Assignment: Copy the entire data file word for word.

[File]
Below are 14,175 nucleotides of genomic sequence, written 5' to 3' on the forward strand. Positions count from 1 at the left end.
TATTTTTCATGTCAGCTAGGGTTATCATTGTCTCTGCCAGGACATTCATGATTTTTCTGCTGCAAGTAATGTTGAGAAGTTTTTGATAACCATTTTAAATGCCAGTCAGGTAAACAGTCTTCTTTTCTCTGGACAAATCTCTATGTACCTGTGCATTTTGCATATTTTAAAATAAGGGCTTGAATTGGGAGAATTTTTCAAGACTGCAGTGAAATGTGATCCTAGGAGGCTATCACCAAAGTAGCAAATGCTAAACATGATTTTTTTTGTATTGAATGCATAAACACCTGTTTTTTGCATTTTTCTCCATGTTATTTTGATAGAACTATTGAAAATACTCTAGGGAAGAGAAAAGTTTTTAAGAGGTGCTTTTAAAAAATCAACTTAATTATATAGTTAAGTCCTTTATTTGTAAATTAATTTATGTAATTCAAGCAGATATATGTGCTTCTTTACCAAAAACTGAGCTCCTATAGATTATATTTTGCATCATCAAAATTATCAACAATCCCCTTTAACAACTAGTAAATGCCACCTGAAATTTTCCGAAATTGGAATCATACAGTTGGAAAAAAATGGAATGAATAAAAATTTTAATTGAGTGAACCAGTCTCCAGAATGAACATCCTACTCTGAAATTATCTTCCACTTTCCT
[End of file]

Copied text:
Below are 14,175 nucleotides of genomic sequence, written 5' to 3' on the forward strand. Positions count from 1 at the left end.
TATTTTTCATGTCAGCTAGGGTTATCATTGTCTCTGCCAGGACATTCATGATTTTTCTGCTGCAAGTAATGTTGAGAAGTTTTTGATAACCATTTTAAATGCCAGTCAGGTAAACAGTCTTCTTTTCTCTGGACAAATCTCTATGTACCTGTGCATTTTGCATATTTTAAAATAAGGGCTTGAATTGGGAGAATTTTTCAAGACTGCAGTGAAATGTGATCCTAGGAGGCTATCACCAAAGTAGCAAATGCTAAACATGATTTTTTTTGTATTGAATGCATAAACACCTGTTTTTTGCATTTTTCTCCATGTTATTTTGATAGAACTATTGAAAATACTCTAGGGAAGAGAAAAGTTTTTAAGAGGTGCTTTTAAAAAATCAACTTAATTATATAGTTAAGTCCTTTATTTGTAAATTAATTTATGTAATTCAAGCAGATATATGTGCTTCTTTACCAAAAACTGAGCTCCTATAGATTATATTTTGCATCATCAAAATTATCAACAATCCCCTTTAACAACTAGTAAATGCCACCTGAAATTTTCCGAAATTGGAATCATACAGTTGGAAAAAAATGGAATGAATAAAAATTTTAATTGAGTGAACCAGTCTCCAGAATGAACATCCTACTCTGAAATTATCTTCCACTTTCCT